Then the wheels fell off. At 89 miles (3 laps to go) I felt the soles of my feet hurt. It felt like blisters on bruises. I could feel every pebble and stone on the route and running on the concrete was like sandpaper. It happened suddenly and on both feet and it seemed as if the whole structure of my shoes had failed. Normally Hoka's are like running on pillows. Now it was just agony. I was reduced to a walk. I knew I had enough time but I could also see the rest of the field gaining and I lost a few spots around now. I was not going to take my shoes off and decided just to tough it out. My now enforced walk strategy had me coming in around 1hr to 1hr 5 mins per lap and I got closer and closer to the finish.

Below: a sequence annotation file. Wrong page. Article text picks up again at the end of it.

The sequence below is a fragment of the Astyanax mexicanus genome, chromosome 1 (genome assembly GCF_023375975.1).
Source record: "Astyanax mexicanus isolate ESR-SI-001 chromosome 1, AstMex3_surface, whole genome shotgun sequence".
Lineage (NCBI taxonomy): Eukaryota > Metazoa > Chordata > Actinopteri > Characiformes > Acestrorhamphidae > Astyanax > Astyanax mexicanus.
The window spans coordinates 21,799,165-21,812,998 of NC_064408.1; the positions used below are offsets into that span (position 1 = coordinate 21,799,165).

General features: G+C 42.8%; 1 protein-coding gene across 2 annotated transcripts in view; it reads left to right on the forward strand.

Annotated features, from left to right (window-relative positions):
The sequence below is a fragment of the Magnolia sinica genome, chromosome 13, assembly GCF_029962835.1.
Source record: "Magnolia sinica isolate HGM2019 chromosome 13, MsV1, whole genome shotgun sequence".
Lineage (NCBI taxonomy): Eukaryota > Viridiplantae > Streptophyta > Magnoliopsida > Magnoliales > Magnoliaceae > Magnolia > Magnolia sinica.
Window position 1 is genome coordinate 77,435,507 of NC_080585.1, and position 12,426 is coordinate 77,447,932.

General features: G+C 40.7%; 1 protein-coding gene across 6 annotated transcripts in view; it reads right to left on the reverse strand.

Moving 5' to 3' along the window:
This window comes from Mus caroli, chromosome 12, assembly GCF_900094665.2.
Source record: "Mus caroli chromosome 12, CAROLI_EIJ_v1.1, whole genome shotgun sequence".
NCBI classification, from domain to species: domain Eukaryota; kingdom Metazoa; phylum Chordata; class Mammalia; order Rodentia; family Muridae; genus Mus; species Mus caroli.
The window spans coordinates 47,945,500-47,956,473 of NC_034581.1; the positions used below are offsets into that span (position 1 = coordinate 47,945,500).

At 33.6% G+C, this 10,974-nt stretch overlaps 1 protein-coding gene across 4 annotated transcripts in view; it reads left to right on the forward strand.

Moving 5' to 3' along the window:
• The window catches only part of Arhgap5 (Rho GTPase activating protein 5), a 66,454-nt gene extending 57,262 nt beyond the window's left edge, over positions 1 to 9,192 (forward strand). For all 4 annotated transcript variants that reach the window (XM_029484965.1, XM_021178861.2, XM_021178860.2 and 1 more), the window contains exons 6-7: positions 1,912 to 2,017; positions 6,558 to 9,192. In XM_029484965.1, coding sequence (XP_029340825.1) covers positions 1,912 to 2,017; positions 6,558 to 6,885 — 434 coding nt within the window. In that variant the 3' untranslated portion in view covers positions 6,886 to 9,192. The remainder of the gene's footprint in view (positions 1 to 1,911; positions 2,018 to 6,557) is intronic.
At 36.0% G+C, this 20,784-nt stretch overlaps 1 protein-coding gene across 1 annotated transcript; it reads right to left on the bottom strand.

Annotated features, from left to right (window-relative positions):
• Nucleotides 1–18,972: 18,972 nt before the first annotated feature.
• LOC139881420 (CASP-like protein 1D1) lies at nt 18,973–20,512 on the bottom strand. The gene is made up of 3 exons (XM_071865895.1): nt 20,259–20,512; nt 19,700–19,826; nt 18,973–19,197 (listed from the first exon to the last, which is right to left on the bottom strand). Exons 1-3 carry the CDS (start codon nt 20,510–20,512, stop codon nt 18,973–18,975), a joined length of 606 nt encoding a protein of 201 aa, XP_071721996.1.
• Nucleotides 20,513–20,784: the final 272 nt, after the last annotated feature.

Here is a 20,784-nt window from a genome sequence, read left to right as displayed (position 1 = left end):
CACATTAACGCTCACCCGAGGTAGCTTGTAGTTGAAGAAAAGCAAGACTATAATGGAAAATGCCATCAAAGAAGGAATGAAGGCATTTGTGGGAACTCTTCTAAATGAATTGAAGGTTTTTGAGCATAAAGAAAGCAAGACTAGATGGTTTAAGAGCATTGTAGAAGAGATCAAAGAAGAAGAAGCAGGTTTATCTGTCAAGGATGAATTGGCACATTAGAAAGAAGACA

Part of the system was to pick up a "St Georges" flag to tell everyone you were on your last lap. Pre-empting this I decided to bring my own flag and it caused much amusement as I headed off into my last lap with the Irish flag.  There was no end to the detail of my planning.

I had noticed that there were quite a few people in and around the same pace as me and Elaine, Karen, Paul, Philip, Clive, Finn and Enda and some others also ended up at the same time as me on their last laps. I just happened to be ahead of them but they were all running and some of them fast (Enda and Philip in particular). Small things matter at this time and I was determined not to loose 5 or 6 places in the last lap just because I was walking so I sucked it up and started to run again and managed to get quite a nice pace going (sub 10 minutes for the last mile) and by the time I came into the final straight I was well ahead to claim 11th place overall. Very soon after there was deluge of finishers and the atmosphere around the finish line was just magic.